That was a big enough deal before the advent of the online world but now that so many of us live our lives online, it’s important to think about how we behave when we have a falling out with someone else or even, ultimately, get divorced.
Words last. Spoken words are long remembered, but written ones have an even longer life span. And on the Internet, words last forever.
I think it was the brouhaha involving @alohaarleen that made me realize how horribly damaging words could be, especially when circulating throughout the Twitterverse. I don’t know what exactly happened between Arleen and her ex-husband and, honestly, I don’t really care. I have enough on my own plate on a day-to-day basis that I have neither the time nor the inclination to be concerned about the alleged misdeeds of others. But, I do remember feeling shocked by the malevolence that was evident during that time period and can’t imagine how it must have felt to be the recipient of that.
My point is simple. Relationships happen. Relationships break up. That’s life. And we are all grown-ups. So we should act like grown-ups. And remember that the online world in which many of us choose to spend our professional and, often some of our personal time as well, is unforgiving. We should never forget to be very prudent, and careful about what we say, because what we say online is actually published. Written. Lasting. Permanent. Searchable. And with the potential to be very damaging, both to ourselves and to others.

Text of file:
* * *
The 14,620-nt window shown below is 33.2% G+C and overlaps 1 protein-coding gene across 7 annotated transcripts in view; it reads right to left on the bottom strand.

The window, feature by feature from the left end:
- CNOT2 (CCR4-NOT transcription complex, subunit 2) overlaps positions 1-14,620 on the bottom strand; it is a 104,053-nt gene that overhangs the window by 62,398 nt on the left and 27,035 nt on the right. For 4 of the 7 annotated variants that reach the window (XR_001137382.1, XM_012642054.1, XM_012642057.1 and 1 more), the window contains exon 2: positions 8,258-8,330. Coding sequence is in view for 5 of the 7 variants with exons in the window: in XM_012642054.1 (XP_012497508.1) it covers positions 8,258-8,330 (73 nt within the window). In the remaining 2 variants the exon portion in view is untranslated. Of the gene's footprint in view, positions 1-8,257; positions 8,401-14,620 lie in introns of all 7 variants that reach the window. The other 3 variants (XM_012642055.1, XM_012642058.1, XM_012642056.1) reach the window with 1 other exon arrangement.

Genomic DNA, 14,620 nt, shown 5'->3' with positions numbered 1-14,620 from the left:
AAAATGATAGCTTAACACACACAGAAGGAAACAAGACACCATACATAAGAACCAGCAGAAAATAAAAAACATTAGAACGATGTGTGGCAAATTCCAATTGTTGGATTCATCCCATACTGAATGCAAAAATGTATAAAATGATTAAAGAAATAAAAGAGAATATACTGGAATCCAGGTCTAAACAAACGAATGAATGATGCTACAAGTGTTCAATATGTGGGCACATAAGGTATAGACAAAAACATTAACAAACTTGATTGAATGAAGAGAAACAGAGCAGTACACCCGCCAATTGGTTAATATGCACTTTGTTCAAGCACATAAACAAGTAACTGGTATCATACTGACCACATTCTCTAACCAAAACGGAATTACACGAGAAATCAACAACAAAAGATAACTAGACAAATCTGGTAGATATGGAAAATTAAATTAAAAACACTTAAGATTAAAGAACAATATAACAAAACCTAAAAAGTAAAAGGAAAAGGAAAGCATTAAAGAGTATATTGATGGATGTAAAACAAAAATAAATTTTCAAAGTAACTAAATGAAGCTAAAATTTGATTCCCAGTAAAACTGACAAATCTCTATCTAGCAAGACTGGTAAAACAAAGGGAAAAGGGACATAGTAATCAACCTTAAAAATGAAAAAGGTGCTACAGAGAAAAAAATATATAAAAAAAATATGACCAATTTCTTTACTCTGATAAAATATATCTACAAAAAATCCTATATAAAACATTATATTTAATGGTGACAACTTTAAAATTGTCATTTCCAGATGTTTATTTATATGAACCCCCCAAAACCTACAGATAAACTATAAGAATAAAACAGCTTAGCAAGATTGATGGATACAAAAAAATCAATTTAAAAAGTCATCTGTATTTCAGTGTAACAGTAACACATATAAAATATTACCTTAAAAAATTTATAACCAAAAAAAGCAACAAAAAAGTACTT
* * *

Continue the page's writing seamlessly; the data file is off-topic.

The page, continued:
You might read this and be thinking “Duh, that’s so simple, why would anyone ever need to write about it?” Well, I challenge you to stop and think – just for a minute. Have you ever said something to someone that you ultimately wished you would just reach out and grab back? Have you ever hit “send” on an email or a text and instantly regretted it, because it was something said in the heat of the moment that might, ultimately, damage a relationship forever? I know I have – on more than one occasion.
And the difference between doing that in email or a text message or even in a conversation is that those things typically happen between two people. My fab friend Diana Adams wrote a recent BitRebels post about spats that is amazingly insightful and I try and heed her advice regularly, on all matters, but especially this one.
And, as we all know, managing the interaction between two people is difficult enough, but when you bring the whole world into your life by interacting and engaging with others via social mediums, you open up a whole different can of worms.
So, indulge me. Trust that this occasional passionista knows what it’s like to say something that is regretted and the purpose of this post is as much a reminder to myself as it is to anyone else. Let’s all consider and respect the permanence of the online world that we inhabit and, as a result make sure we hesitate before diving into a pool that doesn’t allow us to hit the “do over” button. I know that I will try my hardest to do just that.